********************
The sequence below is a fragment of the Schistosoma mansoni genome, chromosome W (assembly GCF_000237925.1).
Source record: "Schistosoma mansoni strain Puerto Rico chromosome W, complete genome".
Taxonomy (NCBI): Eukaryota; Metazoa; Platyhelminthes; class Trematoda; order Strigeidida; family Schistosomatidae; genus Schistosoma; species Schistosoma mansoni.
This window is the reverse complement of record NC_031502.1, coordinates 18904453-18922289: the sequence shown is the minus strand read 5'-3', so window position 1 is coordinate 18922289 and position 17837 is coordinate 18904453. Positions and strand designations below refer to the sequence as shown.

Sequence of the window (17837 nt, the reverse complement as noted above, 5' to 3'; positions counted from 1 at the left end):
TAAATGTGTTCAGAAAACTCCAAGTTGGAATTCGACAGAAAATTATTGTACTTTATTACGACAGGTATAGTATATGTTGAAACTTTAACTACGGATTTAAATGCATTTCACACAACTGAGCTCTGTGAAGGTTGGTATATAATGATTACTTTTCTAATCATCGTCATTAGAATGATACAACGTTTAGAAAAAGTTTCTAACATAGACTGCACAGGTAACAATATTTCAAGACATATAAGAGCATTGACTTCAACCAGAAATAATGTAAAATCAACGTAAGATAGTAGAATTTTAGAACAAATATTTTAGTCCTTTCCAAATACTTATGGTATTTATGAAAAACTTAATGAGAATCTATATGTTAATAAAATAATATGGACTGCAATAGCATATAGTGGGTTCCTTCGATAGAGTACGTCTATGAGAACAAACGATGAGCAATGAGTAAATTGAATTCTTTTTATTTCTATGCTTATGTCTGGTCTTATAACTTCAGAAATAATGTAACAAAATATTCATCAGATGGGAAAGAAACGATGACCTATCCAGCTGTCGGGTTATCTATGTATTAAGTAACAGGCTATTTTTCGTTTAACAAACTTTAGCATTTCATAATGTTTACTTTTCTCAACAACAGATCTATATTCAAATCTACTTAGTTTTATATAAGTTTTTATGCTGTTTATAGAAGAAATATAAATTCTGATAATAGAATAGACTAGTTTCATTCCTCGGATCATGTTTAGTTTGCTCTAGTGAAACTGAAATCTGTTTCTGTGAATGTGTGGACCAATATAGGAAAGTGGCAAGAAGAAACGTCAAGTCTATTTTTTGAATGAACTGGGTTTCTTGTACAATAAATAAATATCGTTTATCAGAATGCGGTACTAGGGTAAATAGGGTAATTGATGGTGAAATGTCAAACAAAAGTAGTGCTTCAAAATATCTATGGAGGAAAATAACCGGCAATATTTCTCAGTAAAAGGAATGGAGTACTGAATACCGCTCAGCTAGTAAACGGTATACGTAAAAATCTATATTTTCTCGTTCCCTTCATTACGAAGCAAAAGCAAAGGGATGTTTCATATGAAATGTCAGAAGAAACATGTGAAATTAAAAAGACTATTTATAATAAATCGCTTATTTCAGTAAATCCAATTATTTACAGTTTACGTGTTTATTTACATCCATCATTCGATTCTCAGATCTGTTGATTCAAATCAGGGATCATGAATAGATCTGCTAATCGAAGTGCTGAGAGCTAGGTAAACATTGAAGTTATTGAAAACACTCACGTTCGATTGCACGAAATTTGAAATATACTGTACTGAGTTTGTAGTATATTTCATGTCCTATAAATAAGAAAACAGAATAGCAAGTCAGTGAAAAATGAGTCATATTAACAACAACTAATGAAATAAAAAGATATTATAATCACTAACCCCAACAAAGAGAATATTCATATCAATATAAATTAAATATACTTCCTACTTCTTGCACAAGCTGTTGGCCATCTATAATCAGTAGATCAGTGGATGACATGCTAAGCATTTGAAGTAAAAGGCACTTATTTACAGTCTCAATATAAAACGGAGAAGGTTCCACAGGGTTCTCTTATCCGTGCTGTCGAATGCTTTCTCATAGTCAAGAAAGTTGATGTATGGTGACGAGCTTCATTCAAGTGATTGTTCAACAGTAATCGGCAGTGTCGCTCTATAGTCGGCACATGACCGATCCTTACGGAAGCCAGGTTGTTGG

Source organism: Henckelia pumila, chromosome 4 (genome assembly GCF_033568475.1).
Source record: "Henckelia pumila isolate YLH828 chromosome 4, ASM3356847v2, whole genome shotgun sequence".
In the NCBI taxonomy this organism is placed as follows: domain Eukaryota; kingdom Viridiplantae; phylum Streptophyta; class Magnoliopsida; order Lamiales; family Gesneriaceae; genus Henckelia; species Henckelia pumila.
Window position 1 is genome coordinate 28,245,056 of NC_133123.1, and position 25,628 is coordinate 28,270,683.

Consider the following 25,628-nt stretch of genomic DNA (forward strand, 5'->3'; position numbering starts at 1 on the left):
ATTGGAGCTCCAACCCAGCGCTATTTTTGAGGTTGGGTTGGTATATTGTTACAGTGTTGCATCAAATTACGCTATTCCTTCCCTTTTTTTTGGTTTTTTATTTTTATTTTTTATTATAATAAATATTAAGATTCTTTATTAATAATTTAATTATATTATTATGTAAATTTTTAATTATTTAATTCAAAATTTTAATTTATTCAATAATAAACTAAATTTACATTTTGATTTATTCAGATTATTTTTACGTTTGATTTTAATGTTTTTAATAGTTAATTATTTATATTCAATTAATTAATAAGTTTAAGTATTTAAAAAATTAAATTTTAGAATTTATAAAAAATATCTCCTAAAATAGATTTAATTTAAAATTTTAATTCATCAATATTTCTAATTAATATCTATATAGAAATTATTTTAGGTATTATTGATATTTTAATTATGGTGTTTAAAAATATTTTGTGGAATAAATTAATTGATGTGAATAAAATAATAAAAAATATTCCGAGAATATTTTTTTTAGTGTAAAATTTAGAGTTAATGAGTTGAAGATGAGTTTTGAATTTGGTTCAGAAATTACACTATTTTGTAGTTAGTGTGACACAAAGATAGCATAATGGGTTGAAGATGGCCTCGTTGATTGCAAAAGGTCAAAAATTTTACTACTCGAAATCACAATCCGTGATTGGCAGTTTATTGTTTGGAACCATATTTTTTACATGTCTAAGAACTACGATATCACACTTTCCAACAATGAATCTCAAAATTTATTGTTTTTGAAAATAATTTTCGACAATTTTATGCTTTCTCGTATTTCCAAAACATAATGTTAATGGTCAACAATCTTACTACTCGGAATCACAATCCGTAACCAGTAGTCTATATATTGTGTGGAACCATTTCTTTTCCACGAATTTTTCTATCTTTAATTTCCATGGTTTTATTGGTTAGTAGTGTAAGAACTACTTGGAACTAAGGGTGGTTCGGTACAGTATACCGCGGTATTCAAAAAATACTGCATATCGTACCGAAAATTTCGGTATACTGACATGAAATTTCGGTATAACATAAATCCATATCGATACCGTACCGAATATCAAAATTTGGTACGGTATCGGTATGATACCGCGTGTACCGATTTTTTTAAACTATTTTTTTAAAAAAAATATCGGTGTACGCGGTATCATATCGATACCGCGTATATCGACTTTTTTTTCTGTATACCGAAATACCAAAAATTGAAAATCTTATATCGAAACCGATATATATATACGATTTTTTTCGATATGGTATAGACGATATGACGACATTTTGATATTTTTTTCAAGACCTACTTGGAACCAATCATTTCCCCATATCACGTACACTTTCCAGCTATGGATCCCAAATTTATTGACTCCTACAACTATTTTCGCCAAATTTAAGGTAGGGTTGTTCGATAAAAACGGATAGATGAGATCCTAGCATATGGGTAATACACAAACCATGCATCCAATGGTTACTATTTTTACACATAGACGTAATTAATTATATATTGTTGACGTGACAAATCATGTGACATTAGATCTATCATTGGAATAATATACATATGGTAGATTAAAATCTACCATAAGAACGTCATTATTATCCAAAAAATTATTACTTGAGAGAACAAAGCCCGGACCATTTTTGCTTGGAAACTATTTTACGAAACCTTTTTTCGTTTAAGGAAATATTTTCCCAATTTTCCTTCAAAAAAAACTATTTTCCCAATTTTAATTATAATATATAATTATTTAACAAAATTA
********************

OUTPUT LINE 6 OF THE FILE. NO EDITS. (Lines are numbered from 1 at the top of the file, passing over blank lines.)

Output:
TAAATGTGTTCAGAAAACTCCAAGTTGGAATTCGACAGAAAATTATTGTACTTTATTACGACAGGTATAGTATATGTTGAAACTTTAACTACGGATTTAAATGCATTTCACACAACTGAGCTCTGTGAAGGTTGGTATATAATGATTACTTTTCTAATCATCGTCATTAGAATGATACAACGTTTAGAAAAAGTTTCTAACATAGACTGCACAGGTAACAATATTTCAAGACATATAAGAGCATTGACTTCAACCAGAAATAATGTAAAATCAACGTAAGATAGTAGAATTTTAGAACAAATATTTTAGTCCTTTCCAAATACTTATGGTATTTATGAAAAACTTAATGAGAATCTATATGTTAATAAAATAATATGGACTGCAATAGCATATAGTGGGTTCCTTCGATAGAGTACGTCTATGAGAACAAACGATGAGCAATGAGTAAATTGAATTCTTTTTATTTCTATGCTTATGTCTGGTCTTATAACTTCAGAAATAATGTAACAAAATATTCATCAGATGGGAAAGAAACGATGACCTATCCAGCTGTCGGGTTATCTATGTATTAAGTAACAGGCTATTTTTCGTTTAACAAACTTTAGCATTTCATAATGTTTACTTTTCTCAACAACAGATCTATATTCAAATCTACTTAGTTTTATATAAGTTTTTATGCTGTTTATAGAAGAAATATAAATTCTGATAATAGAATAGACTAGTTTCATTCCTCGGATCATGTTTAGTTTGCTCTAGTGAAACTGAAATCTGTTTCTGTGAATGTGTGGACCAATATAGGAAAGTGGCAAGAAGAAACGTCAAGTCTATTTTTTGAATGAACTGGGTTTCTTGTACAATAAATAAATATCGTTTATCAGAATGCGGTACTAGGGTAAATAGGGTAATTGATGGTGAAATGTCAAACAAAAGTAGTGCTTCAAAATATCTATGGAGGAAAATAACCGGCAATATTTCTCAGTAAAAGGAATGGAGTACTGAATACCGCTCAGCTAGTAAACGGTATACGTAAAAATCTATATTTTCTCGTTCCCTTCATTACGAAGCAAAAGCAAAGGGATGTTTCATATGAAATGTCAGAAGAAACATGTGAAATTAAAAAGACTATTTATAATAAATCGCTTATTTCAGTAAATCCAATTATTTACAGTTTACGTGTTTATTTACATCCATCATTCGATTCTCAGATCTGTTGATTCAAATCAGGGATCATGAATAGATCTGCTAATCGAAGTGCTGAGAGCTAGGTAAACATTGAAGTTATTGAAAACACTCACGTTCGATTGCACGAAATTTGAAATATACTGTACTGAGTTTGTAGTATATTTCATGTCCTATAAATAAGAAAACAGAATAGCAAGTCAGTGAAAAATGAGTCATATTAACAACAACTAATGAAATAAAAAGATATTATAATCACTAACCCCAACAAAGAGAATATTCATATCAATATAAATTAAATATACTTCCTACTTCTTGCACAAGCTGTTGGCCATCTATAATCAGTAGATCAGTGGATGACATGCTAAGCATTTGAAGTAAAAGGCACTTATTTACAGTCTCAATATAAAACGGAGAAGGTTCCACAGGGTTCTCTTATCCGTGCTGTCGAATGCTTTCTCATAGTCAAGAAAGTTGATGTATGGTGACGAGCTTCATTCAAGTGATTGTTCAACAGTAATCGGCAGTGTCGCTCTATAGTCGGCACATGACCGATCCTTACGGAAGCCAGGTTGTTGG